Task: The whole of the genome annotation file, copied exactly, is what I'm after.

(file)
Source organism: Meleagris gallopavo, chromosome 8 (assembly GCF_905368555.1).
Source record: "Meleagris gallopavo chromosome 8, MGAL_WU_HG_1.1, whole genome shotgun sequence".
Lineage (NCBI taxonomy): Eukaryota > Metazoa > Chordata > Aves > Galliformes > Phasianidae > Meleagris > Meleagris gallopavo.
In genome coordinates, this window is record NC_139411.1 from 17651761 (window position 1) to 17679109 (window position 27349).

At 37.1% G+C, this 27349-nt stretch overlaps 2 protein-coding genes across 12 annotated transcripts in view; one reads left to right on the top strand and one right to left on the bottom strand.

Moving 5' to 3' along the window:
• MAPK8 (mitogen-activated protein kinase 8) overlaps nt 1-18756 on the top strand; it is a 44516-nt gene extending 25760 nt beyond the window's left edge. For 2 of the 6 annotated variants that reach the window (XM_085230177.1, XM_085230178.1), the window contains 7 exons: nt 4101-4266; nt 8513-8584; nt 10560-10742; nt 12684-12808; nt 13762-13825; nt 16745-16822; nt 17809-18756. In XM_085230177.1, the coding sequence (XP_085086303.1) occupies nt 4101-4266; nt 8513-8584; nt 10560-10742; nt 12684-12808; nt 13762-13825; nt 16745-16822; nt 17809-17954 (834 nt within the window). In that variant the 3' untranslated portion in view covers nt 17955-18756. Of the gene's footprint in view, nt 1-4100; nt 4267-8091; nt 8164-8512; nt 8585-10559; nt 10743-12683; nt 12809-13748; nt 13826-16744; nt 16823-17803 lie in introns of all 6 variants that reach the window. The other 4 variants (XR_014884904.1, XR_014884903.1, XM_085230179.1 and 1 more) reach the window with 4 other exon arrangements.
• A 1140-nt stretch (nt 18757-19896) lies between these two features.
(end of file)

Source organism: Meleagris gallopavo, chromosome 8 (assembly GCF_905368555.1).
Source record: "Meleagris gallopavo chromosome 8, MGAL_WU_HG_1.1, whole genome shotgun sequence".
Lineage (NCBI taxonomy): Eukaryota > Metazoa > Chordata > Aves > Galliformes > Phasianidae > Meleagris > Meleagris gallopavo.
In genome coordinates, this window is record NC_139411.1 from 17651761 (window position 1) to 17679109 (window position 27349).

At 37.1% G+C, this 27349-nt stretch overlaps 2 protein-coding genes across 12 annotated transcripts in view; one reads left to right on the top strand and one right to left on the bottom strand.

Moving 5' to 3' along the window:
• MAPK8 (mitogen-activated protein kinase 8) overlaps nt 1-18756 on the top strand; it is a 44516-nt gene extending 25760 nt beyond the window's left edge. For 2 of the 6 annotated variants that reach the window (XM_085230177.1, XM_085230178.1), the window contains 7 exons: nt 4101-4266; nt 8513-8584; nt 10560-10742; nt 12684-12808; nt 13762-13825; nt 16745-16822; nt 17809-18756. In XM_085230177.1, the coding sequence (XP_085086303.1) occupies nt 4101-4266; nt 8513-8584; nt 10560-10742; nt 12684-12808; nt 13762-13825; nt 16745-16822; nt 17809-17954 (834 nt within the window). In that variant the 3' untranslated portion in view covers nt 17955-18756. Of the gene's footprint in view, nt 1-4100; nt 4267-8091; nt 8164-8512; nt 8585-10559; nt 10743-12683; nt 12809-13748; nt 13826-16744; nt 16823-17803 lie in introns of all 6 variants that reach the window. The other 4 variants (XR_014884904.1, XR_014884903.1, XM_085230179.1 and 1 more) reach the window with 4 other exon arrangements.
• A 1140-nt stretch (nt 18757-19896) lies between these two features.